Creaky joints of ageing oil

  • 9 November 2012
  • From the section Scotland
Image caption Statoil evacuated workers from the Flotel Superior, right, and the Njord A-platform in the Norwegian Sea

Two North Sea oil platforms have been evacuated, due to fears about structural safety.

One is at risk of its legs collapsing due to structural defects. That would pitch the platform into the water, possibly rupturing pipelines on the seabed.

The problem on the Yme platform has closed down operations since July, burning a big hole in the accounts of its operator, Talisman.

The other evacuation saw more than 300 people helicoptered to safety this week, in snow, a gale and 10 metre waves. This was due to the puncturing of a stabilisation tank by an anchor on a floating accommodation platform.

You may not have heard much about either unless you've been paying attention to the Norwegian sector of the North Sea, where both incidents took place, and remain unresolved.

Ageing: a state of mind

It's not clear that either is definitively due to the age of the platforms, but they highlight the problem of equipment at risk of going wrong because of the North Sea's maturity.

A report by the UK's Health and Safety Executive this week said more needs to be done to prepare for the challenges of ageing platforms and pipelines.

It stated that recent inspections have found management well aware of responsibilities, and listing many areas in which planning, monitoring and testing is already under way.

But it included long 'to do' lists to make sure old platforms, operating in very challenging corrosive conditions, are not putting offshore workers or the environment at risk.

"The industry still has much to do to ensure that installation long-term plans anticipate and manage the effects of equipment and infrastructure degradation," said the report.

It began with some big numbers to highlight the risk of ageing. Onshore studies show that around 60% of major accident incidents are related to technical integrity, and of these half have ageing as a contributory factor.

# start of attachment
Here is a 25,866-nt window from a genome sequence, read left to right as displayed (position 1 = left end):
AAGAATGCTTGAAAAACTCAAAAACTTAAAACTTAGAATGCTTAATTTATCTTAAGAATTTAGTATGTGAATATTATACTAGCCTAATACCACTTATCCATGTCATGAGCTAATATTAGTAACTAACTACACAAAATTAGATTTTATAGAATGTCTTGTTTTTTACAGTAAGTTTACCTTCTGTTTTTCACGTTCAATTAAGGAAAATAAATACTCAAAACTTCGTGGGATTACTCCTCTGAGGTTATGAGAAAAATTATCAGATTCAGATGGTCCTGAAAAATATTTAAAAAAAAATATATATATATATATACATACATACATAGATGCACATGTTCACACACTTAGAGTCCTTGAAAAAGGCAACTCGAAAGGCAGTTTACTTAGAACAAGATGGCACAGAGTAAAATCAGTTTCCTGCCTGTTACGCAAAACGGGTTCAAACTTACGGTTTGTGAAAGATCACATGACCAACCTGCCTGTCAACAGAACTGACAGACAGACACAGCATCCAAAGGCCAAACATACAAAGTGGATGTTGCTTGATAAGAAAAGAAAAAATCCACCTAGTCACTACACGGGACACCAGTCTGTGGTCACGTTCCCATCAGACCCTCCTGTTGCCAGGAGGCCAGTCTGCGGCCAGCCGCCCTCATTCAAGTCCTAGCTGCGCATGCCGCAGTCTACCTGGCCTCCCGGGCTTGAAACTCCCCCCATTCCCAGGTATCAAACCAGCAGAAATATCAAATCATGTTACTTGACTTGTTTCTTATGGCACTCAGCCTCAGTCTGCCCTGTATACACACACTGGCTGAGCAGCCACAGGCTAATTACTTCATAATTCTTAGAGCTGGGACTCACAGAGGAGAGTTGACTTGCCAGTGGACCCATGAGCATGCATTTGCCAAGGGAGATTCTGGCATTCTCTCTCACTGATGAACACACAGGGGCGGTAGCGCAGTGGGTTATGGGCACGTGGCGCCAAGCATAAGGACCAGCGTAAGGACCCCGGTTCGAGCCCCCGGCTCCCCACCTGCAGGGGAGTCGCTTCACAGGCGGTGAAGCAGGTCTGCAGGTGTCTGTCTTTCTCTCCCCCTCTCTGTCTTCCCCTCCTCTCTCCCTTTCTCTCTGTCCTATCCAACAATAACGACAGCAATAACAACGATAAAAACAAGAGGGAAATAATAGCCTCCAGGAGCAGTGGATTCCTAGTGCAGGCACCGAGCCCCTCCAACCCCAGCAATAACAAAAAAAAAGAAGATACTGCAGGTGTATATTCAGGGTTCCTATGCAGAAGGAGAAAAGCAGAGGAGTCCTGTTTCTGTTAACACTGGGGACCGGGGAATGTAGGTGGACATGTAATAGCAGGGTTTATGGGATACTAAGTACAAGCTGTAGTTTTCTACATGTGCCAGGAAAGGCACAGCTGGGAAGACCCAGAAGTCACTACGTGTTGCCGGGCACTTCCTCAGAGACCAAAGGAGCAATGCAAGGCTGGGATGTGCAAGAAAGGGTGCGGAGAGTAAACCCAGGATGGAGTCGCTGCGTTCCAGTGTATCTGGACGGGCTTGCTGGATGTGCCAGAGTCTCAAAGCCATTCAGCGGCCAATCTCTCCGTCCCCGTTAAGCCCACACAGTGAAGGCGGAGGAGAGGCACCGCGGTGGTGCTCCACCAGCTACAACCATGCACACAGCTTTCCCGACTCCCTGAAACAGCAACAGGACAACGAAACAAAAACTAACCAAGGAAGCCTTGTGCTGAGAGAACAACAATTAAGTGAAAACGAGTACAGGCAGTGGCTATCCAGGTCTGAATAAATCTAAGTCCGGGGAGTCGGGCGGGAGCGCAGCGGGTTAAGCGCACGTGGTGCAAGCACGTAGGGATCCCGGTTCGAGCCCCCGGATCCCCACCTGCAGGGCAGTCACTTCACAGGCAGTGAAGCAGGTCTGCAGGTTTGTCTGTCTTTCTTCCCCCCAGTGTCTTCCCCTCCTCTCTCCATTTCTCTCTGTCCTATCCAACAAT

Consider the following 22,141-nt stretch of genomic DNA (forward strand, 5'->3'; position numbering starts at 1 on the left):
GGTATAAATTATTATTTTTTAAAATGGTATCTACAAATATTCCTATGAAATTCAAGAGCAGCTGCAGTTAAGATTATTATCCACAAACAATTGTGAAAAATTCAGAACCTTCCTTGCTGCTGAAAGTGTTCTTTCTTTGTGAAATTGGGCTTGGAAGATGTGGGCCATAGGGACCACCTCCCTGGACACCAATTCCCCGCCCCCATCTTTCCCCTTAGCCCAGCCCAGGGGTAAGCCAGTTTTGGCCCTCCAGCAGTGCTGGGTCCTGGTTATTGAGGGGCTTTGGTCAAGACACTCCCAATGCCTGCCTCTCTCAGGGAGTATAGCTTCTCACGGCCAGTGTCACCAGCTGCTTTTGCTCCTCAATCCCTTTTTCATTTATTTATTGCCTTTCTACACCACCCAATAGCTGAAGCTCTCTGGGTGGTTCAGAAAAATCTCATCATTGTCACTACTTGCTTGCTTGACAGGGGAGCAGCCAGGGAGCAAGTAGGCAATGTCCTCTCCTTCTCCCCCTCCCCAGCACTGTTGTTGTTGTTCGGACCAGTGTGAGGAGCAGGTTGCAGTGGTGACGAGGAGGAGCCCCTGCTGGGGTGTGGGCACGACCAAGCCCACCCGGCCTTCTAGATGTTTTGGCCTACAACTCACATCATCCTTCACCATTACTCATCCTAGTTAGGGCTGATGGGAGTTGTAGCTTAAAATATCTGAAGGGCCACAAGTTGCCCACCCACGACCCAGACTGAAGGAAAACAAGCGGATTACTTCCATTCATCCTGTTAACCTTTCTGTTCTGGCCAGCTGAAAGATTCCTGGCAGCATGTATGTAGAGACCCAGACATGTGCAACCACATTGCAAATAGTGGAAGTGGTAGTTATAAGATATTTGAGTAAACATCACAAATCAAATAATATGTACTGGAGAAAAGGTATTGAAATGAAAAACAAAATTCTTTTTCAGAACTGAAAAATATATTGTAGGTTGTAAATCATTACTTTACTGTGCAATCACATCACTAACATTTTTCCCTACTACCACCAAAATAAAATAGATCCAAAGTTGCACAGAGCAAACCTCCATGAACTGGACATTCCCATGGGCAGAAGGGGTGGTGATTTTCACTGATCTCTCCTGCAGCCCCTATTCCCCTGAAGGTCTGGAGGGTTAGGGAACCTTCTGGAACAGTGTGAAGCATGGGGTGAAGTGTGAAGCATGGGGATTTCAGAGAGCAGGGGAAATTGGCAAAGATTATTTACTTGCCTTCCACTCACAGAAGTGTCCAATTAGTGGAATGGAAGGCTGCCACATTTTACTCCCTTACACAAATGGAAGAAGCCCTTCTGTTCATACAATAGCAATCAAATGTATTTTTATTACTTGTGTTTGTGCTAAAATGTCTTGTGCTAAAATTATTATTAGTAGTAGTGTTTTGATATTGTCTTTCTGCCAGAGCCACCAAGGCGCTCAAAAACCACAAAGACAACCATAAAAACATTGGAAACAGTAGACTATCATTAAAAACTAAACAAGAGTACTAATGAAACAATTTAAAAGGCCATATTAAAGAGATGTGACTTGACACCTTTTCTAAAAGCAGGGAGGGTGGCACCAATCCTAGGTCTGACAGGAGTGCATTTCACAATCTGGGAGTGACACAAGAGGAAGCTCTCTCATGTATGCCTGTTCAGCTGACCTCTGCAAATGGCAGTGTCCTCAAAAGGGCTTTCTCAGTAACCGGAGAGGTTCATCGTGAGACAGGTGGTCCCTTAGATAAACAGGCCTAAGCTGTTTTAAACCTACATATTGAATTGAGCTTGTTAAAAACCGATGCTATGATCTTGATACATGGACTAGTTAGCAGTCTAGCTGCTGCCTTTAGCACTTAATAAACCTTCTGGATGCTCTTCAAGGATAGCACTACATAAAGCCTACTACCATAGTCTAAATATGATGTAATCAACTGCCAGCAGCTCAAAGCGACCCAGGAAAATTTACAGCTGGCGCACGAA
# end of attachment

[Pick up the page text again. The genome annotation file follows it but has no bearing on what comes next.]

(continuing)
The European Union's Major Accident Hazards Bureau reckons that 28% of all reported major accidents involving a 'loss of containment' are due to ageing.

Yet the economics of producing oil and gas mean that old assets are being sweated.

So long as the price justifies it, and as technology finds new ways of extracting more from reservoirs, old platforms are having their lives extended far beyond their expected spans.

Around half of fixed platforms in the UK sector of the North Sea have exceeded their original design life, which was often 25 years. Many floating installations are heading the same way.

"Ageing," it is pointed out, "is not about how old your equipment is; it's about what you know about its condition and how that's changing over time." Wise words.

Dirty business

Talking of wise words, Sir Ian Wood has picked up another award, this one for lifetime achievement and from Oil and Gas UK, the industry body.

The recently-retired chairman of Wood Group is cited as "one of this industry's foremost figures for decades, and one of the greatest industrialists this country has ever produced".

He took the opportunity to talk about the need to bring on the next generation of recruits.

I heard from Sir Ian about a similar subject, when I interviewed him at length just ahead of his retirement.

He said the industry has to improve its image not only for recruits, but for the next stage of its development.

His view is that it's been seen as a dirty and unattractive line of work, and hasn't done much to explain what it contributes to the economy.

That is changing, said Sir Ian, arguing that it will have to, as fracking of shale oil comes closer to home.

If Big Oil and Fast Expanding Gas are to persuade people to accept the risks from blasting high pressure chemicals into rocks deep under their homes, the industry is going to have to get much closer to those communities.

You can hear my interview with Sir Ian Wood on Business Scotland, BBC Radio Scotland, 6am on Saturday 10 November, and 10am on Sunday 11 November. A televised version of it is scheduled to be shown several times on the BBC News Channel on 17 and 18 November.

You can also comment or follow Douglas Fraser on Twitter: @BBCDouglsFraser

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